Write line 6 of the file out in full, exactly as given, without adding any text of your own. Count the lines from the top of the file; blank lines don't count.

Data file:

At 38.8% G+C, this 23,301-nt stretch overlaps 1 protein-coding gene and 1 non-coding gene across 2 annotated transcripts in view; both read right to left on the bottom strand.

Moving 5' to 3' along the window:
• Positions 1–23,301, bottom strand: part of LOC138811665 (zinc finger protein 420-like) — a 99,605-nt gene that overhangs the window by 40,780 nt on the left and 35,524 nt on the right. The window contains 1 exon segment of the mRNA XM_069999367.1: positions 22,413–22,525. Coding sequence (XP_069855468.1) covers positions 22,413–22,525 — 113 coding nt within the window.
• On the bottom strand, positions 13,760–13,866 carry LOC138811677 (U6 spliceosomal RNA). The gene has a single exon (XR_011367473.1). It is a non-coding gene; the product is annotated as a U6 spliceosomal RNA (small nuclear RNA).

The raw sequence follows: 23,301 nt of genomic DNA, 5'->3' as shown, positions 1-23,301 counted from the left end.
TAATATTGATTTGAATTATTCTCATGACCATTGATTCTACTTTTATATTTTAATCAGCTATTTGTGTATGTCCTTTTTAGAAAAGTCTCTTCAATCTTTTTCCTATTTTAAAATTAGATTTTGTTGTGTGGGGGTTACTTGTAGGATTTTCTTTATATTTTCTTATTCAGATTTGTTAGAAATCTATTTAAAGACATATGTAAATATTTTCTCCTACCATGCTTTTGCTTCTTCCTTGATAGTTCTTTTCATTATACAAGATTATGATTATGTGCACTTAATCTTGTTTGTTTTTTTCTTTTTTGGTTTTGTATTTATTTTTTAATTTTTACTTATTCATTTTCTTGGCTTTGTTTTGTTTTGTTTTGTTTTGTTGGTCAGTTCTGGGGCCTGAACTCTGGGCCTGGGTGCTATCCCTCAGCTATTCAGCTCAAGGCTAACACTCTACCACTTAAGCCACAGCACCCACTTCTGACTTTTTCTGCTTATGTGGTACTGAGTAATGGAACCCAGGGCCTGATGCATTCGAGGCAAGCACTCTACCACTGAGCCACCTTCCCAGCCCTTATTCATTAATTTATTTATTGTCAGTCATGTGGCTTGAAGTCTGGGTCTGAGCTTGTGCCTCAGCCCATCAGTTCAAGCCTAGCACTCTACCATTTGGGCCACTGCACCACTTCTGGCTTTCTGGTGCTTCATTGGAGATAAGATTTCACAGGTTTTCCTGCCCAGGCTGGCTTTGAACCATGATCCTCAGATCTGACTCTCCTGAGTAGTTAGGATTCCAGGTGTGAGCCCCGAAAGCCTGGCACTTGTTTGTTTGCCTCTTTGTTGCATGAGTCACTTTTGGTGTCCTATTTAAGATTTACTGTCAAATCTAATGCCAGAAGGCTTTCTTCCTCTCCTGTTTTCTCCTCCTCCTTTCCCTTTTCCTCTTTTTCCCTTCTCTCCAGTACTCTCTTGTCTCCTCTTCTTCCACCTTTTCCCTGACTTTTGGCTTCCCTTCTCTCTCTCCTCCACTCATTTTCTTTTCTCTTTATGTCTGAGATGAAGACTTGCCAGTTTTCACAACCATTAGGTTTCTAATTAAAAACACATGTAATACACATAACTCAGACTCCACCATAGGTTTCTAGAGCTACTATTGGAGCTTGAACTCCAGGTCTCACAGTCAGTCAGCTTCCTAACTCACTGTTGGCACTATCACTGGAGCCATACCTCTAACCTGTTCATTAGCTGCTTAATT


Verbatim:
TAATATTGATTTGAATTATTCTCATGACCATTGATTCTACTTTTATATTTTAATCAGCTATTTGTGTATGTCCTTTTTAGAAAAGTCTCTTCAATCTTTTTCCTATTTTAAAATTAGATTTTGTTGTGTGGGGGTTACTTGTAGGATTTTCTTTATATTTTCTTATTCAGATTTGTTAGAAATCTATTTAAAGACATATGTAAATATTTTCTCCTACCATGCTTTTGCTTCTTCCTTGATAGTTCTTTTCATTATACAAGATTATGATTATGTGCACTTAATCTTGTTTGTTTTTTTCTTTTTTGGTTTTGTATTTATTTTTTAATTTTTACTTATTCATTTTCTTGGCTTTGTTTTGTTTTGTTTTGTTTTGTTGGTCAGTTCTGGGGCCTGAACTCTGGGCCTGGGTGCTATCCCTCAGCTATTCAGCTCAAGGCTAACACTCTACCACTTAAGCCACAGCACCCACTTCTGACTTTTTCTGCTTATGTGGTACTGAGTAATGGAACCCAGGGCCTGATGCATTCGAGGCAAGCACTCTACCACTGAGCCACCTTCCCAGCCCTTATTCATTAATTTATTTATTGTCAGTCATGTGGCTTGAAGTCTGGGTCTGAGCTTGTGCCTCAGCCCATCAGTTCAAGCCTAGCACTCTACCATTTGGGCCACTGCACCACTTCTGGCTTTCTGGTGCTTCATTGGAGATAAGATTTCACAGGTTTTCCTGCCCAGGCTGGCTTTGAACCATGATCCTCAGATCTGACTCTCCTGAGTAGTTAGGATTCCAGGTGTGAGCCCCGAAAGCCTGGCACTTGTTTGTTTGCCTCTTTGTTGCATGAGTCACTTTTGGTGTCCTATTTAAGATTTACTGTCAAATCTAATGCCAGAAGGCTTTCTTCCTCTCCTGTTTTCTCCTCCTCCTTTCCCTTTTCCTCTTTTTCCCTTCTCTCCAGTACTCTCTTGTCTCCTCTTCTTCCACCTTTTCCCTGACTTTTGGCTTCCCTTCTCTCTCTCCTCCACTCATTTTCTTTTCTCTTTATGTCTGAGATGAAGACTTGCCAGTTTTCACAACCATTAGGTTTCTAATTAAAAACACATGTAATACACATAACTCAGACTCCACCATAGGTTTCTAGAGCTACTATTGGAGCTTGAACTCCAGGTCTCACAGTCAGTCAGCTTCCTAACTCACTGTTGGCACTATCACTGGAGCCATACCTCTAACCTGTTCATTAGCTGCTTAATT